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Pakistan still ahead of India in arms race

An infographic created by the Bulletin of Atomic Scientists reveals that Pakistan is ahead of India in the nuclear arms race by 10 atomic weapons. While India has 110 atomic weapons, Pakistan possesses 120.

The infographic illustrates the history of nuclear arms procurement and testing in both countries since they first tested nuclear weapons just three weeks apart in 1998.

According to the Nuclear Notebook, the testing of nuclear weapons for the very first time by both countries in the late nineties displayed a failure on the part of the international community to fully commit itself to the regulation and control of atomic weapons ─ despite a general global trend towards the non-proliferation of these weapons.

The nuclear disarmament movement started gaining momentum in 1987, at which time the United States and Soviet Union had signed the Intermediate-Range Nuclear Forces Treaty prohibiting the procurement and deployment of intermediate and shorter-range nuclear weapons with ranges between 500 and 5,500 km.

However, in 1998 when Pakistan and India both tested their first nuclear weapons, the United States (US) and Soviet Union were still poor role models as both were in possession of 10,732 and 14,368 weapons respectively at the time.

The poor adherence to non-proliferation treaties is evident when one recalls that the United Nations Office for Disarmament Affairs (UNODA) started taking notice of issues related to atomic energy in 1946, passing the First GA Resolution. The International Atomic Energy Agency (IAEA) was formed in 1957 to “ensure safe, secure and peaceful uses of nuclear science and technology”, according to UNODA.

The multilateral Treaty on the Non-Proliferation of Nuclear Weapons entered into force on Mar 5, 1970 and was followed by the Partial Test Ban Treaty (1963) and the Comprehensive Nuclear-Test-Ban Treaty (1996), the latter of which has yet to be implemented despite being signed in the mid-nineties.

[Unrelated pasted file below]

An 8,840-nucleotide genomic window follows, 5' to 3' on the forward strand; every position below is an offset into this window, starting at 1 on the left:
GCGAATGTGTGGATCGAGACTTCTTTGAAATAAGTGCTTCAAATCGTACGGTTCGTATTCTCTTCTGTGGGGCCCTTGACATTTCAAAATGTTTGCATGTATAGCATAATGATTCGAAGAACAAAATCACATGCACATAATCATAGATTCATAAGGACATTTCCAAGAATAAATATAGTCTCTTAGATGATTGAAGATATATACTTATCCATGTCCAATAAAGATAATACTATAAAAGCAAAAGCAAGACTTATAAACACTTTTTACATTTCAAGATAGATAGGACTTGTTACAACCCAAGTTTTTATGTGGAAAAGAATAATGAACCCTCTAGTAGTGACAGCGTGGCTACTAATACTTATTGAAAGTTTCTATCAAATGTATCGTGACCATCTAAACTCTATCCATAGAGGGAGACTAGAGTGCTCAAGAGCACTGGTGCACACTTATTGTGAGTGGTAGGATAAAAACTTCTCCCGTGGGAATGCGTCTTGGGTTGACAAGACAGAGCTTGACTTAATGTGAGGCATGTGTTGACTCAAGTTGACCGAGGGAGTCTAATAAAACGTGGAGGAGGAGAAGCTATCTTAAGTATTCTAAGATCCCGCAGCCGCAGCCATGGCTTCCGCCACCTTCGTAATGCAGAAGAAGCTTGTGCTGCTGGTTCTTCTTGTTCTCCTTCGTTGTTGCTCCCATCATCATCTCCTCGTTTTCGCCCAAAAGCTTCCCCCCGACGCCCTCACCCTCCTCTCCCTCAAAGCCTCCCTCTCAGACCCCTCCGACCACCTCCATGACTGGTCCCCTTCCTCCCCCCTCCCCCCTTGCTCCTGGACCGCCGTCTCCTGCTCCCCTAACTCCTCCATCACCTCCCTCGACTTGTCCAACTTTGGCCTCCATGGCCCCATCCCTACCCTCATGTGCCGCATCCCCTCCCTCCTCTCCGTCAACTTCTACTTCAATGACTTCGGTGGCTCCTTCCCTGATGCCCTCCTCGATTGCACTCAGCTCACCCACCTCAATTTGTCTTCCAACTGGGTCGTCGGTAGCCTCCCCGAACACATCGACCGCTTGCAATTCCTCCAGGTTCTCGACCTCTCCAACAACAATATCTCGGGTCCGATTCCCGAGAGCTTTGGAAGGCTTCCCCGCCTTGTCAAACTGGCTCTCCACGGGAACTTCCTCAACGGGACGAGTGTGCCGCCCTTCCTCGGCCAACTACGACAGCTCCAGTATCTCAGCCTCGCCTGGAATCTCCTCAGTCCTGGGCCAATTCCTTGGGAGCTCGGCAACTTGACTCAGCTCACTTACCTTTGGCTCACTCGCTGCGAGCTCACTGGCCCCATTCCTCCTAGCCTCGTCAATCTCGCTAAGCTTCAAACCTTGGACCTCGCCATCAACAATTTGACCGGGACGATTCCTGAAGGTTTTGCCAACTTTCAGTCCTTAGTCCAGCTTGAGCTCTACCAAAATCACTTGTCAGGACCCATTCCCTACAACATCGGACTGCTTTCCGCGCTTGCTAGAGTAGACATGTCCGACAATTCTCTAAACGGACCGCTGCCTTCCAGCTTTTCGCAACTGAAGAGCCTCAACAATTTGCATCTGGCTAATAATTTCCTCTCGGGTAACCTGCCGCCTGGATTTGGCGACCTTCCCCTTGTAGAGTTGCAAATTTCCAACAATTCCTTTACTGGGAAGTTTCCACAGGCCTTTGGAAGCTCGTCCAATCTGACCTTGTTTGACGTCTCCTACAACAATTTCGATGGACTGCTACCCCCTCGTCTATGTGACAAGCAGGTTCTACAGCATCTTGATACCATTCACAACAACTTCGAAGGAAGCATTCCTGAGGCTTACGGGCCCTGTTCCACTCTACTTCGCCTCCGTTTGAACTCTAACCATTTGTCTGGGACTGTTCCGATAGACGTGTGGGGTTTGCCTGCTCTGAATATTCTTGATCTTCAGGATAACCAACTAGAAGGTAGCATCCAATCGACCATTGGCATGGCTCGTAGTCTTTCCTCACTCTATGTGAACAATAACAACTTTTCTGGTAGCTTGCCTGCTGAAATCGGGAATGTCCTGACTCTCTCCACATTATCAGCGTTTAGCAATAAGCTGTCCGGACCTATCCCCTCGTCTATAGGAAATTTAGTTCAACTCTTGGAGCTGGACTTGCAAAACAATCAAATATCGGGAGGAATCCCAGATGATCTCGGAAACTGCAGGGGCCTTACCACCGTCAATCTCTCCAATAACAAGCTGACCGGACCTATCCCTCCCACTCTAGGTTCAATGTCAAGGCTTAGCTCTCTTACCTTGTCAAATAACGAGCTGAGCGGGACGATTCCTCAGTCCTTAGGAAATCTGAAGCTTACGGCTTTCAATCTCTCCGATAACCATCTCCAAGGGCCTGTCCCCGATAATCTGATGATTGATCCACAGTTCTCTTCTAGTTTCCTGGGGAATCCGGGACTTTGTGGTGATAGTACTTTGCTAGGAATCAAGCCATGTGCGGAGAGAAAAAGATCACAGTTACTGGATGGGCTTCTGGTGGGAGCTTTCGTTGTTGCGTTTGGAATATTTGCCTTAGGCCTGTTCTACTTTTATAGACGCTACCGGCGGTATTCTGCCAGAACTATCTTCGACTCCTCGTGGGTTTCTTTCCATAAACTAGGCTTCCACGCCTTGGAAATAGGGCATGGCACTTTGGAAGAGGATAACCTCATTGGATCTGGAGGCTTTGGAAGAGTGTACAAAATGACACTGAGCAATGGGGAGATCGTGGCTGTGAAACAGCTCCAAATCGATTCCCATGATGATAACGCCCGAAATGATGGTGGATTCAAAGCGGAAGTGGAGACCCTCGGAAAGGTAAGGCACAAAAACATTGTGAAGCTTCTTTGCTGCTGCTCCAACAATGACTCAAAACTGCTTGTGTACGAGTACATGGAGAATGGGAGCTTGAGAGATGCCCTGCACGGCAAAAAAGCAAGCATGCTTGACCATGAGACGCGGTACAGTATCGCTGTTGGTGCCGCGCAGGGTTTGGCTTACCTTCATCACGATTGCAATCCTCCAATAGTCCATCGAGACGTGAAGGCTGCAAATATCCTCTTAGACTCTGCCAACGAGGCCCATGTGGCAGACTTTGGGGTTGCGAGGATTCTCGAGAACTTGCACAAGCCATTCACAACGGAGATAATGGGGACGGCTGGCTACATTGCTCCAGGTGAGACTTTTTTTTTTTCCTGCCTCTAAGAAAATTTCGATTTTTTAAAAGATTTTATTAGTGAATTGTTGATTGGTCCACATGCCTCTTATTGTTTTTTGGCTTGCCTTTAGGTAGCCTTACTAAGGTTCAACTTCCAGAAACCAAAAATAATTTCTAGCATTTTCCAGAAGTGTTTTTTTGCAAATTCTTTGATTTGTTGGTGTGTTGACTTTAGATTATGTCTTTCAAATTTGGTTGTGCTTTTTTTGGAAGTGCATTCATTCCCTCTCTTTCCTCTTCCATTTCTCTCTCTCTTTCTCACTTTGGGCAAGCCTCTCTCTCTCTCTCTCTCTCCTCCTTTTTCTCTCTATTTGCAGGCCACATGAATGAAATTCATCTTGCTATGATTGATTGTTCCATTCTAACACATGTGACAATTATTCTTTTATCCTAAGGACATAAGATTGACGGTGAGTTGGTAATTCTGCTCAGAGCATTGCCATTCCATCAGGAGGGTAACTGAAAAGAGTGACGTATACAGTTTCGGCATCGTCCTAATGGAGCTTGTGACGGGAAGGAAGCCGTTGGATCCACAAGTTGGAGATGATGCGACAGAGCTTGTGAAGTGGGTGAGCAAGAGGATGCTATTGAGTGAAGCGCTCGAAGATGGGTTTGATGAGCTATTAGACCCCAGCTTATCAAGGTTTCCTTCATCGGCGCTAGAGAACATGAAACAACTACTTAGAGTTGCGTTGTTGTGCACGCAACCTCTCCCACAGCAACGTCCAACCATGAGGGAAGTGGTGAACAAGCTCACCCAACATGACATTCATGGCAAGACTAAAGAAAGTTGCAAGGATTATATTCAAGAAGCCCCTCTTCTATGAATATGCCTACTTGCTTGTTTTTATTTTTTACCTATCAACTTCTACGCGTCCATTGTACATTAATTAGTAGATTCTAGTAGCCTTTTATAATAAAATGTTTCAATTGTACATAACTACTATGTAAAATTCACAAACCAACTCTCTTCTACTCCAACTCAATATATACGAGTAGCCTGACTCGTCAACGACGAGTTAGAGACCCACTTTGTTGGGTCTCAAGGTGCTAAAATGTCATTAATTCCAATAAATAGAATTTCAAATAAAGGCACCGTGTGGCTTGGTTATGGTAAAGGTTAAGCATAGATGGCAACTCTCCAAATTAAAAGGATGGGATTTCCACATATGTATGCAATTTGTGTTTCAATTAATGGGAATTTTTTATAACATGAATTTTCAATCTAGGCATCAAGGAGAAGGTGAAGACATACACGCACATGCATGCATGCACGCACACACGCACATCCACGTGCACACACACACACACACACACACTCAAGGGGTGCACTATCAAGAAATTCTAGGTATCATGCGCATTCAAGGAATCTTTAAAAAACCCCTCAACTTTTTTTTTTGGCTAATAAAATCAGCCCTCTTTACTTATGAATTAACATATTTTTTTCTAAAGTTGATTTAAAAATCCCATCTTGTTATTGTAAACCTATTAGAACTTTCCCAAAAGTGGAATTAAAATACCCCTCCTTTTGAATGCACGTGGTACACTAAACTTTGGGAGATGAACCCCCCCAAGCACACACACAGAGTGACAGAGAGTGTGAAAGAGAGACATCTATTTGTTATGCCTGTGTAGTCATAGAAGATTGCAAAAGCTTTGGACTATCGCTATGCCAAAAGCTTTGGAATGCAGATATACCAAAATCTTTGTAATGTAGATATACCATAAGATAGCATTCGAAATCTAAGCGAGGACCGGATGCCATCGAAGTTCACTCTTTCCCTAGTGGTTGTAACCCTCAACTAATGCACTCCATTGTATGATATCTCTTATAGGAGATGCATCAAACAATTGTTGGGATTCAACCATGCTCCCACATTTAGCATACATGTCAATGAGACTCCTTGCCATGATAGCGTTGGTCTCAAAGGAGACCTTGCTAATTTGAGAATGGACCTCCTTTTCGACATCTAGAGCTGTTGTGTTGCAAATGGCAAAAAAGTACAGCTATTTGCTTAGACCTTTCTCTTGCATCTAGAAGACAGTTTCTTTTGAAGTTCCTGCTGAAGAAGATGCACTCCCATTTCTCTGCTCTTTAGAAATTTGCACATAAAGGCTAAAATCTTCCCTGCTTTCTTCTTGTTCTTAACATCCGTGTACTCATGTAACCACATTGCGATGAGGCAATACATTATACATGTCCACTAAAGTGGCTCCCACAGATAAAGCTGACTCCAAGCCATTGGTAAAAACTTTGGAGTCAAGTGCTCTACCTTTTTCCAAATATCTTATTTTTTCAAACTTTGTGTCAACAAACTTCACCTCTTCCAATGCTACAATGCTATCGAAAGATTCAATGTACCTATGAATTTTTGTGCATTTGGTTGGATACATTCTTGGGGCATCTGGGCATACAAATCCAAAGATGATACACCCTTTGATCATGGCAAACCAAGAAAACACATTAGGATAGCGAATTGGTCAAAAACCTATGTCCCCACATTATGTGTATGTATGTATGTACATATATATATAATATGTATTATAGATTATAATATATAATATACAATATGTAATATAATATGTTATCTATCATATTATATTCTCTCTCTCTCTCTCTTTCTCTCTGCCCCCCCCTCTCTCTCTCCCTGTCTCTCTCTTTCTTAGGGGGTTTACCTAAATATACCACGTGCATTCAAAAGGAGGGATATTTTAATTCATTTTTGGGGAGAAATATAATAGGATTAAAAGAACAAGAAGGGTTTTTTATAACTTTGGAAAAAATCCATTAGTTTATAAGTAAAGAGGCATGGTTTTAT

The global proliferation of warhead stockpiles, however, showed an increasing trend up until 1986 when global stockpiles rivalled 64,099 weapons. The US and Soviet Union were in possession of 23,317 and 40,159 warheads respectively.

Pakistan has, since 2002, remained at least 10 weapons ahead of India in the arms race. The last time Pakistan’s arms rivaled or were less than those possessed by India was in 1999 when both countries owned eight atomic weapons each.

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A New Strategic Arms Reduction Treaty was signed by theUS and the Russia in 2010 as a follow up to START I and START II (signed 1991 and 1993, respectively). After ratification, it was put into force in 2011.In the wake of the Sept 11, 2001 terrorist attacks, the US displayed a renewed zeal to own weapons intended for deeply buried and hardened targets and announced its withdrawal from the Anti-Ballistic Missile Treaty. However, despite these proclamations, the number of nuclear arms in the United States dropped sharply in 2004, 2006 and 2007, and has displayed a downward trend over the course of the past decade.

The pact commits their nations to slash the number of strategic nuclear warheads by one-third and more than halve the number of missiles, submarines and bombers carrying them. According to then-Secretary of State Hillary Clinton, the agreement would “enhance international stability”.

However, Pakistan and India show no signs of slowing down their acquisition of atomic weapons despite the insistence of international organisations that they do so.

In February 2015, US experts opined that a terrorist attack in India had potential to turn into a full-blown nuclear warbetween the two countries.

Earlier this year, during Obama’s visit to India, a nuclear deal signed between the two countries in 2008 ─ which was held up by US concerns over India’s strict laws on liability in the event of a nuclear accident ─ has reportedly been put into effect.

Just yesterday, Pakistan successfully test-launched the Shaheen-III ballistic missile ─ the first of its kind to have an impact range of nearly 3,000 km.

As of 2013, the global warhead count stands at 10,144 with the US and Russia leading the count with nearly 5,000 warheads each. North Korea is absent from the list as it has no warheads in its possession.



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